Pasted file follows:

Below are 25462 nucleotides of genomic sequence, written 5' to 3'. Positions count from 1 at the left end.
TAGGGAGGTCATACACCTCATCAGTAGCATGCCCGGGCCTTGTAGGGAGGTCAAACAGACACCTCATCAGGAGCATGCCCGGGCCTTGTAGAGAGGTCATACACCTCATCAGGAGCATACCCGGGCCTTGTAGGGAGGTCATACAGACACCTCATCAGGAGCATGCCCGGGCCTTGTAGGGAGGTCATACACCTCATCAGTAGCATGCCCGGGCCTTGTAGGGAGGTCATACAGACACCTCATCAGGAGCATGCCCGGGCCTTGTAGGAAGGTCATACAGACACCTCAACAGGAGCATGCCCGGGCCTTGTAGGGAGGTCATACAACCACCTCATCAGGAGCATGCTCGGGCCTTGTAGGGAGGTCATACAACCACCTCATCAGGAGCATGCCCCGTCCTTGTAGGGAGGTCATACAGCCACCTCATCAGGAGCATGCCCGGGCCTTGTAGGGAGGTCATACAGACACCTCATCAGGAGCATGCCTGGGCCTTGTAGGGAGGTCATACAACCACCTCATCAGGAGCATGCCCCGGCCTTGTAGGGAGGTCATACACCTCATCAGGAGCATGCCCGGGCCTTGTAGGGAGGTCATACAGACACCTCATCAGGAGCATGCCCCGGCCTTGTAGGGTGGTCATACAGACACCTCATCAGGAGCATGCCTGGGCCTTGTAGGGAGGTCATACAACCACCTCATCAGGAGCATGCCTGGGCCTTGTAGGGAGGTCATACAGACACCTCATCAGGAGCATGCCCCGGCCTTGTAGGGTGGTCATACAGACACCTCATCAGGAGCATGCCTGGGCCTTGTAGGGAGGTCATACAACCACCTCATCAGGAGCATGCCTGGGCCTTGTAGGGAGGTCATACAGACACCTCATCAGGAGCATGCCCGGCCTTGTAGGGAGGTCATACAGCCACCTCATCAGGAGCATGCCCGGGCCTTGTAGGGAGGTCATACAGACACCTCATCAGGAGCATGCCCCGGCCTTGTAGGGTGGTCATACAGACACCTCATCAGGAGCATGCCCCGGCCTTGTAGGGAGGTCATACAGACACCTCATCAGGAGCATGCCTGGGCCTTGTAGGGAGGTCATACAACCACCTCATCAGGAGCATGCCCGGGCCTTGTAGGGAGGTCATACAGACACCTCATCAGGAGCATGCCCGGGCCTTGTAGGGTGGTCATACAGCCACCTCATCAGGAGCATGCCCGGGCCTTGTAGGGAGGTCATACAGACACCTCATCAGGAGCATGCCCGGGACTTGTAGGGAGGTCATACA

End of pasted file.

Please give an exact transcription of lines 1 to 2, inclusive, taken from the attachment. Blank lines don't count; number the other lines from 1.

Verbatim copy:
Below are 25462 nucleotides of genomic sequence, written 5' to 3'. Positions count from 1 at the left end.
TAGGGAGGTCATACACCTCATCAGTAGCATGCCCGGGCCTTGTAGGGAGGTCAAACAGACACCTCATCAGGAGCATGCCCGGGCCTTGTAGAGAGGTCATACACCTCATCAGGAGCATACCCGGGCCTTGTAGGGAGGTCATACAGACACCTCATCAGGAGCATGCCCGGGCCTTGTAGGGAGGTCATACACCTCATCAGTAGCATGCCCGGGCCTTGTAGGGAGGTCATACAGACACCTCATCAGGAGCATGCCCGGGCCTTGTAGGAAGGTCATACAGACACCTCAACAGGAGCATGCCCGGGCCTTGTAGGGAGGTCATACAACCACCTCATCAGGAGCATGCTCGGGCCTTGTAGGGAGGTCATACAACCACCTCATCAGGAGCATGCCCCGTCCTTGTAGGGAGGTCATACAGCCACCTCATCAGGAGCATGCCCGGGCCTTGTAGGGAGGTCATACAGACACCTCATCAGGAGCATGCCTGGGCCTTGTAGGGAGGTCATACAACCACCTCATCAGGAGCATGCCCCGGCCTTGTAGGGAGGTCATACACCTCATCAGGAGCATGCCCGGGCCTTGTAGGGAGGTCATACAGACACCTCATCAGGAGCATGCCCCGGCCTTGTAGGGTGGTCATACAGACACCTCATCAGGAGCATGCCTGGGCCTTGTAGGGAGGTCATACAACCACCTCATCAGGAGCATGCCTGGGCCTTGTAGGGAGGTCATACAGACACCTCATCAGGAGCATGCCCCGGCCTTGTAGGGTGGTCATACAGACACCTCATCAGGAGCATGCCTGGGCCTTGTAGGGAGGTCATACAACCACCTCATCAGGAGCATGCCTGGGCCTTGTAGGGAGGTCATACAGACACCTCATCAGGAGCATGCCCGGCCTTGTAGGGAGGTCATACAGCCACCTCATCAGGAGCATGCCCGGGCCTTGTAGGGAGGTCATACAGACACCTCATCAGGAGCATGCCCCGGCCTTGTAGGGTGGTCATACAGACACCTCATCAGGAGCATGCCCCGGCCTTGTAGGGAGGTCATACAGACACCTCATCAGGAGCATGCCTGGGCCTTGTAGGGAGGTCATACAACCACCTCATCAGGAGCATGCCCGGGCCTTGTAGGGAGGTCATACAGACACCTCATCAGGAGCATGCCCGGGCCTTGTAGGGTGGTCATACAGCCACCTCATCAGGAGCATGCCCGGGCCTTGTAGGGAGGTCATACAGACACCTCATCAGGAGCATGCCCGGGACTTGTAGGGAGGTCATACA